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Viasat Requests FCC Look Into Environmental Impact of SpaceX’s Starlink Constellation

By | January 4, 2021

60 Starlink satellites deployed on April 22. Photo: SpaceX

Viasat has taken issue with SpaceX’s request to lower the orbital altitude of its Starlink satellite constellation, and requested the FCC to prepare an environmental impact statement on Starlink. 

In an FCC filing on Dec. 22, Viasat outlined its environmental concerns with Starlink and with SpaceX’s request to relocate the satellites to lower orbital altitudes, specifically arguing that the modification would accelerate the time period in which the satellites reenter the atmosphere; it would likely increase light pollution; and would likely increase space debris. 

Viasat has asked the FCC to prepare an environmental impact statement or an environmental assessment under the National Environmental Policy Act (NEPA), which requires federal agencies to detail the environmental impacts of major federal actions. 

Viasat argued that SpaceX prioritizes “disposability and replaceability” of its satellites over “reliability and safety.” According to the filing, SpaceX has said that lowering the altitude of its satellites would make the time period in which its satellites would burn up in the atmosphere less than five years, which SpaceX has said in the past will lead to a cleaner orbital environment. 

But Viasat argues that SpaceX’s plan to launch an estimated 10,000 satellites over 15 years to maintain a fleet of 4,408 operating satellites is “unprecedented” and “there is no base of experience on which the Commission can draw to determine that granting the proposed modification.”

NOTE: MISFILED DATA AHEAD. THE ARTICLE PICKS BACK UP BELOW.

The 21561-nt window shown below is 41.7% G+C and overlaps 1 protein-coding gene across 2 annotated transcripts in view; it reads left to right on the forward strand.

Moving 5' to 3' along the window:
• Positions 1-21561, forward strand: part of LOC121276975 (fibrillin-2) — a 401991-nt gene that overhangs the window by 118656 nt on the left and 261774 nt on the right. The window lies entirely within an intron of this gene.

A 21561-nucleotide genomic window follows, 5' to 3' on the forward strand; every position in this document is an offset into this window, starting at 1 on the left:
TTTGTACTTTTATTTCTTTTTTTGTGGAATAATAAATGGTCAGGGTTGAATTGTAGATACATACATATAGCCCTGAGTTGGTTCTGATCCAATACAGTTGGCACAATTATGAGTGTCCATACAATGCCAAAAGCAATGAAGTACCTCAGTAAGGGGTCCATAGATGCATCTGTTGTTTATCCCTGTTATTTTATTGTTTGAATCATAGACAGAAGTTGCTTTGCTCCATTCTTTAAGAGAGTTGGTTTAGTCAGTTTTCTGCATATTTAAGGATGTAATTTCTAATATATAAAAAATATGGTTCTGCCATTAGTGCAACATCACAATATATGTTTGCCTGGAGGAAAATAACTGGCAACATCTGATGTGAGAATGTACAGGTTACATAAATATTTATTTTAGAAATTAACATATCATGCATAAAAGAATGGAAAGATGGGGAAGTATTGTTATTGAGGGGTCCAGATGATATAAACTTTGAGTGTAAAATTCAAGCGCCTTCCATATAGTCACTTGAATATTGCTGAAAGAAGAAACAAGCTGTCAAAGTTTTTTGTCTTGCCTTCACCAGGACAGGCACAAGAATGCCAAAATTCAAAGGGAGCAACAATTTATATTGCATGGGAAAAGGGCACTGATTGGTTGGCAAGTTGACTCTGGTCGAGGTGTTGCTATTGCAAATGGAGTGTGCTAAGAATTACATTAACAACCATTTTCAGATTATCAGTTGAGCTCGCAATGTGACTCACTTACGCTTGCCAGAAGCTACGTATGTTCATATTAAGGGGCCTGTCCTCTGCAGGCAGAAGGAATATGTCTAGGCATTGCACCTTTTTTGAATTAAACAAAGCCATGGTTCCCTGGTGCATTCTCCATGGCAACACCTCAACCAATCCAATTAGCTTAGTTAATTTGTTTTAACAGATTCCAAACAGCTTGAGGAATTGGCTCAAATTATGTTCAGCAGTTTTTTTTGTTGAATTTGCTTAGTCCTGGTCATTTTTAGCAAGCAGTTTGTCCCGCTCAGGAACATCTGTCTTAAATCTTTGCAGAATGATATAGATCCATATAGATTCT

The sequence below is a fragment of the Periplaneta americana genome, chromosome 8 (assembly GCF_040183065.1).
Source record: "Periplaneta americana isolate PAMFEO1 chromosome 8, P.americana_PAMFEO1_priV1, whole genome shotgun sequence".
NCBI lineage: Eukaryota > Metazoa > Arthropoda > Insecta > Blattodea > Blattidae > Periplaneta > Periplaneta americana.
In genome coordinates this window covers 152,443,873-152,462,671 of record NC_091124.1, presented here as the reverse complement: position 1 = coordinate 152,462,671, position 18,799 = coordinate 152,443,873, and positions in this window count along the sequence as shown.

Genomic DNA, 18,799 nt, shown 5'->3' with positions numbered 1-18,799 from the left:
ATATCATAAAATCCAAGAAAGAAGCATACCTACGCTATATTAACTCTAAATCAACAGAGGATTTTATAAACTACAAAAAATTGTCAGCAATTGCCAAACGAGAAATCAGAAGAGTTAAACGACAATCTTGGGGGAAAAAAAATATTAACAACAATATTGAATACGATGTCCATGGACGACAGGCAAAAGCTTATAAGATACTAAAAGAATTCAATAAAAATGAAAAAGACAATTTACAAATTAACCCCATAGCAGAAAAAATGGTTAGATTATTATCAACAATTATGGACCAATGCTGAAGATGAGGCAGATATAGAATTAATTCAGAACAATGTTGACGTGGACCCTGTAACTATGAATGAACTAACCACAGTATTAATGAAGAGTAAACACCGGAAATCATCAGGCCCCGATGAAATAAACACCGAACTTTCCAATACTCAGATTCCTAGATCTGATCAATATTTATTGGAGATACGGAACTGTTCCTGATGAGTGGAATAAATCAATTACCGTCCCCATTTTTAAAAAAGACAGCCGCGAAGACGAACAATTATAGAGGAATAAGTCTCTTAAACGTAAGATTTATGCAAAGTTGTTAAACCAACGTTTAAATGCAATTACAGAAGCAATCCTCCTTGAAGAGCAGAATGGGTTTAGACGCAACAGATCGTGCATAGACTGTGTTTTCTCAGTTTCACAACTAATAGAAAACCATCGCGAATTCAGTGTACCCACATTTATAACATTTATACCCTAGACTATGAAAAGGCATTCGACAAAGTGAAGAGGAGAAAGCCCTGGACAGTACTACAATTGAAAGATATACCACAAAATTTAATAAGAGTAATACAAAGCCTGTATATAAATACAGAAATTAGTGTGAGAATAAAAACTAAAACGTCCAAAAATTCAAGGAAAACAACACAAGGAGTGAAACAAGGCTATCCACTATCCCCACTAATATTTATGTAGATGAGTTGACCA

Viasat, citing research from The Aerospace Corporation, argued that when satellites built from aluminum, like Starlink, burn up, they can produce aluminum oxide or alumina, which contributes to climate change. Viasat also claimed that SpaceX’s Starlink plans “could increase the risk of health-related harm to the human environment to an unacceptable level.” 

“It is our obligation as users of orbital space — and the commission’s responsibility as a regulator of its commercial use — to ensure that technologies are deployed responsibly and efficiently, informed by an understanding of potential impacts to the Earth, its orbital environment, and its inhabitants,” Viasat argued in the filing. 

SpaceX has not responded in a formal filing to the FCC, but on Dec. 29, Elon Musk tweeted: “Starlink poses a hazard to Viasat’s profits, more like it. Stop the sneaky moves, Charlie Ergen!” referencing the co-founder and chairman of Dish Network and Echostar, which owns Hughes Network Systems, Viasat’s satellite broadband competitor in the U.S. Ergen is not involved with Viasat. 

Later, Musk tweeted: “And Mark Dankberg. This action is wack, not dank!!” referencing Viasat co-founder and executive chairman.